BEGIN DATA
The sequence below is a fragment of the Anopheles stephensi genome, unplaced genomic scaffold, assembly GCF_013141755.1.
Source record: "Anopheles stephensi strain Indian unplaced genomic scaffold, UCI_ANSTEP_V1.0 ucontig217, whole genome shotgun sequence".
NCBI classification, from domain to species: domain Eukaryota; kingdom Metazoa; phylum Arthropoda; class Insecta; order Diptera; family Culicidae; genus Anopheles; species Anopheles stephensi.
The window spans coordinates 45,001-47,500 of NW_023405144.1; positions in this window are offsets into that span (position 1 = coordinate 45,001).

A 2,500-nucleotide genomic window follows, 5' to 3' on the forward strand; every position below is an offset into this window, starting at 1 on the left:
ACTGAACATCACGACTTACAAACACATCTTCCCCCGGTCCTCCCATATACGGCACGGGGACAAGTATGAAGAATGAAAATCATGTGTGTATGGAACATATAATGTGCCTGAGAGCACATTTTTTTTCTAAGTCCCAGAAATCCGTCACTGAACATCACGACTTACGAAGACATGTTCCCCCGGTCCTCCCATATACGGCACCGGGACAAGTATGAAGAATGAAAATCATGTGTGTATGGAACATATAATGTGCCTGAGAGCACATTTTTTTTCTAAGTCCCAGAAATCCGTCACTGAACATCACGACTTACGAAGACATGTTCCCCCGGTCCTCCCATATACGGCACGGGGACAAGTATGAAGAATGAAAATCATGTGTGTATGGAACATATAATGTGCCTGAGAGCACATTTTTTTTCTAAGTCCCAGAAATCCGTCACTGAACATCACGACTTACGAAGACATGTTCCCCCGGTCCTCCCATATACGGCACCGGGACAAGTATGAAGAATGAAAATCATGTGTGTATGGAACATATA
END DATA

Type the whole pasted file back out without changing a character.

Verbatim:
The sequence below is a fragment of the Anopheles stephensi genome, unplaced genomic scaffold, assembly GCF_013141755.1.
Source record: "Anopheles stephensi strain Indian unplaced genomic scaffold, UCI_ANSTEP_V1.0 ucontig217, whole genome shotgun sequence".
NCBI classification, from domain to species: domain Eukaryota; kingdom Metazoa; phylum Arthropoda; class Insecta; order Diptera; family Culicidae; genus Anopheles; species Anopheles stephensi.
The window spans coordinates 45,001-47,500 of NW_023405144.1; positions in this window are offsets into that span (position 1 = coordinate 45,001).

A 2,500-nucleotide genomic window follows, 5' to 3' on the forward strand; every position below is an offset into this window, starting at 1 on the left:
ACTGAACATCACGACTTACAAACACATCTTCCCCCGGTCCTCCCATATACGGCACGGGGACAAGTATGAAGAATGAAAATCATGTGTGTATGGAACATATAATGTGCCTGAGAGCACATTTTTTTTCTAAGTCCCAGAAATCCGTCACTGAACATCACGACTTACGAAGACATGTTCCCCCGGTCCTCCCATATACGGCACCGGGACAAGTATGAAGAATGAAAATCATGTGTGTATGGAACATATAATGTGCCTGAGAGCACATTTTTTTTCTAAGTCCCAGAAATCCGTCACTGAACATCACGACTTACGAAGACATGTTCCCCCGGTCCTCCCATATACGGCACGGGGACAAGTATGAAGAATGAAAATCATGTGTGTATGGAACATATAATGTGCCTGAGAGCACATTTTTTTTCTAAGTCCCAGAAATCCGTCACTGAACATCACGACTTACGAAGACATGTTCCCCCGGTCCTCCCATATACGGCACCGGGACAAGTATGAAGAATGAAAATCATGTGTGTATGGAACATATA